Closures and full copy of an object

Today, I faced the challenge of making a complete copy of the object, that is, DeepClone. Consider some code and I will show what problems may arise and how to solve them.

Source class:
class ClassForClone
{
	//here are value type fields
	public readonly A a;
	public readonly Lazy lazy;
	protected void Func1()
	{
		//to to something;
	}
	public ClassForClone(A a)
	{
		this.a = a;
		lazy = new Lazy(() =>
		{
			// some calculations 
			Func1();
			return a.SomeText;
		});
	}
}

We will use the function of bitwise copying the fields of the Object.MemberwiseClone () object . It saves us from the monotonous work of copying fields, but all the fields with reference types will have to be initialized ourselves.

At this point, I see at least two type problems:
  1. The referenced fields a and lazy are declared readonly . Therefore, we can assign them values ​​only in the constructor or directly when declaring a field.
  2. The constructor declares a parameter with the same name as the class field, which introduces some confusion both in the constructor code itself and in the lambda expression code.

The first problem can be solved by replacing the read-only fields with similar properties of the object.
public A a { get; private set; }
public Lazy lazy { get; private set; }

Now a and lazy can be changed not only inside the constructor and at the time of declaration, but also generally within any function of our class.

We will consider the second problem in more detail. Let's go back to the constructor. If the line this.a = a; understandable at first glance, then with a lambda expression, everything is not immediately obvious.

Func1 is called in the context of the current instance of the class. But how to interpret the return line a.SomeText? Most likely, the author intended to use the value of the field, not the parameter, which is actually but without the keyword this. And, most interestingly, there was no error in the source code, because the field a was declared read-only and cannot be changed outside the scope of the constructor. As soon as the field is no longer read-only, the lambda expression will return the value of the SomeText field / property of the constructor parameter! And when it comes to performing the expression's ljabda, the field a and the parameter a may already not be equal to each other.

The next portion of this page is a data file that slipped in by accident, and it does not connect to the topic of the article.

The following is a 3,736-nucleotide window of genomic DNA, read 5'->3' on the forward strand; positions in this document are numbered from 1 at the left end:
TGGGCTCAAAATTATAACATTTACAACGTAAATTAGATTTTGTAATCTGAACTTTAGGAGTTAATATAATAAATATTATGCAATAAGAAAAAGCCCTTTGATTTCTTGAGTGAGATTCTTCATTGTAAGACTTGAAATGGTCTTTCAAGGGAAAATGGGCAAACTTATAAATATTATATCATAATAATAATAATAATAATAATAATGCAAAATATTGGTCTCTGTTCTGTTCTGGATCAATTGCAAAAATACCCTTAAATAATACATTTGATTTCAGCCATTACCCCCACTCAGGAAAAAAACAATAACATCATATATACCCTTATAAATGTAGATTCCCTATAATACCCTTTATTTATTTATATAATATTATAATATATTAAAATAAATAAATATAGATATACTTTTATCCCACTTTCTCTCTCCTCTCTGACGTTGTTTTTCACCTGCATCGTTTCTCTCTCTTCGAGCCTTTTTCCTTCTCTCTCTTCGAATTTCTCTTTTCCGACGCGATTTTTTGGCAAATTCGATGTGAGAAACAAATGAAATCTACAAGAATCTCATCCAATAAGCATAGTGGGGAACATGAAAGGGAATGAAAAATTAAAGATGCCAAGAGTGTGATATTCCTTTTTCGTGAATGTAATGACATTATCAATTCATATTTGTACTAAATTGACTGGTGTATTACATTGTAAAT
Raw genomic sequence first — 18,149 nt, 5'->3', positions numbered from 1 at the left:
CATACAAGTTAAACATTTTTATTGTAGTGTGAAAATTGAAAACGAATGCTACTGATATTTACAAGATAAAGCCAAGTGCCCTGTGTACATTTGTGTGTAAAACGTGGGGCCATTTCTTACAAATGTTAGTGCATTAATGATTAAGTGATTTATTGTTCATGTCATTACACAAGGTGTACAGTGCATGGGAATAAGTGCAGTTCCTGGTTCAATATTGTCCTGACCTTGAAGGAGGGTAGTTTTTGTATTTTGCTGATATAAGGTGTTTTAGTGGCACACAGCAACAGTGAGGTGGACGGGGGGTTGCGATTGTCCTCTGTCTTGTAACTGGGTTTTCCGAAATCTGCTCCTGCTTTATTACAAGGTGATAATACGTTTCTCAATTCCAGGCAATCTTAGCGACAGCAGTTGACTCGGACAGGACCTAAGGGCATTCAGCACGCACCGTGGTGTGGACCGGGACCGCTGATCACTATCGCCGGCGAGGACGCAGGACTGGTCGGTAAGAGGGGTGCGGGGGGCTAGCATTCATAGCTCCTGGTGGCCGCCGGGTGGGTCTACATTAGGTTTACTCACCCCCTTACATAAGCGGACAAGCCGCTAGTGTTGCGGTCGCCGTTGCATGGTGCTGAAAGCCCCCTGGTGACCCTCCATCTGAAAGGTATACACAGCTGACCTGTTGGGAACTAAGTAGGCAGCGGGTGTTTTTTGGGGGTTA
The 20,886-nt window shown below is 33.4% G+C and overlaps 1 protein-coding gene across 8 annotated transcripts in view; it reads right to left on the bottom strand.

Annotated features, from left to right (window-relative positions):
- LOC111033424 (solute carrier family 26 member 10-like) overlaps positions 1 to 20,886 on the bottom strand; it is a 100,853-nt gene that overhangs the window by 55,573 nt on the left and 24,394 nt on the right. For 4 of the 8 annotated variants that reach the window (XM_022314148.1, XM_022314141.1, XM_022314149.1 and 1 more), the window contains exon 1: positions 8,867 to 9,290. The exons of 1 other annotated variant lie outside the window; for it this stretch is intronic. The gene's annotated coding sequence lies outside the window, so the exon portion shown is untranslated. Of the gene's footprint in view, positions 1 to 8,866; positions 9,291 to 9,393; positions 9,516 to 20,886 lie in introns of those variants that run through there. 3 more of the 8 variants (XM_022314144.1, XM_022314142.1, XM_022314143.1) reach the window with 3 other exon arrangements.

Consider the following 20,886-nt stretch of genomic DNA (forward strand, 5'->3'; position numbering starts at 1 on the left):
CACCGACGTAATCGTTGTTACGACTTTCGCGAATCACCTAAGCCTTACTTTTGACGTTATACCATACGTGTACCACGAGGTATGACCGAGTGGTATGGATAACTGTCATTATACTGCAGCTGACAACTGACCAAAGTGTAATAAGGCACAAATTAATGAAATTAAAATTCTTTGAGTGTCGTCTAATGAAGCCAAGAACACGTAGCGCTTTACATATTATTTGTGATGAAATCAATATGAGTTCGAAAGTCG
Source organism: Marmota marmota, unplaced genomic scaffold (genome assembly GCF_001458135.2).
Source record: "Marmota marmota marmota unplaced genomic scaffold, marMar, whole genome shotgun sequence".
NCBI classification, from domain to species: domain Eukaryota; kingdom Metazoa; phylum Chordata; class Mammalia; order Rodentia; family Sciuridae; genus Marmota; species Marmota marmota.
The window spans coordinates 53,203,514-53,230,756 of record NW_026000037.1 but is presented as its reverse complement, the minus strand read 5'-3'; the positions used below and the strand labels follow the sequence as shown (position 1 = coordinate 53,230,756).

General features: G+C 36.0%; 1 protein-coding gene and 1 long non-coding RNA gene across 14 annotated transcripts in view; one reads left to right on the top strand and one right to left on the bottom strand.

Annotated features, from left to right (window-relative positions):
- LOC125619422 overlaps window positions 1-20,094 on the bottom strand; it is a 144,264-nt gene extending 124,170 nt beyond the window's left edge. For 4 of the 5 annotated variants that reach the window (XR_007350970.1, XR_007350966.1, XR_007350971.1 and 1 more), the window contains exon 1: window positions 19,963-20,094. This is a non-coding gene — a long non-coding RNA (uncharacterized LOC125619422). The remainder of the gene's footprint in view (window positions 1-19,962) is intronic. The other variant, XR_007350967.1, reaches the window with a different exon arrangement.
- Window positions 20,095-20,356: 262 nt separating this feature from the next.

Since we replaced read-only fields with similar properties, we need to change the lambda expression:
public ClassForClone(A a)
{
	this.a = a;
	lazy = new Lazy(() =>
	{
		// some calculations 
		Func1();
		return this.a.SomeText;
	});
}

But the situation is much simpler if the parameter names of the functions did not match the names of the fields / properties. For example, like this:
public ClassForClone(A aParam)
{
	a = aParam;
	lazy = new Lazy(() =>
	{
		// some calculations 
		Func1();
		return a.SomeText;
	});
}


Now let's get to the function of cloning. Just want to write something like this:
public object DeepClone()
{
	var clone = (ClassForClone) MemberwiseClone();
	clone.a = new A();
	clone.lazy = new Lazy(() =>
	{
		Func1();
		return a.SomeText;
	});
	return clone;
}

Again, we must not forget which object will be enclosed in the closure. With this approach, Func1 and a.SomeText of the original object are called in the clone. Therefore, the correct version is this:
public object DeepClone()
{
	var clone = (ClassForClone) MemberwiseClone();
	clone.a = new A();
	clone.lazy = new Lazy(() =>
	{
		clone.Func1();
		return clone.a.SomeText;
	});
	return clone;
}


From this we can draw the following conclusions:
  1. Try not to use the same parameter names for functions and fields / properties of classes, or accept an agreement in which access to internal fields occurs only through this.
  2. Be careful using closures. Pay close attention to what references or values ​​of variables are remembered in a temporary object.
  3. Closures should not use variable loop values. But this is a completely different story .

Also popular now: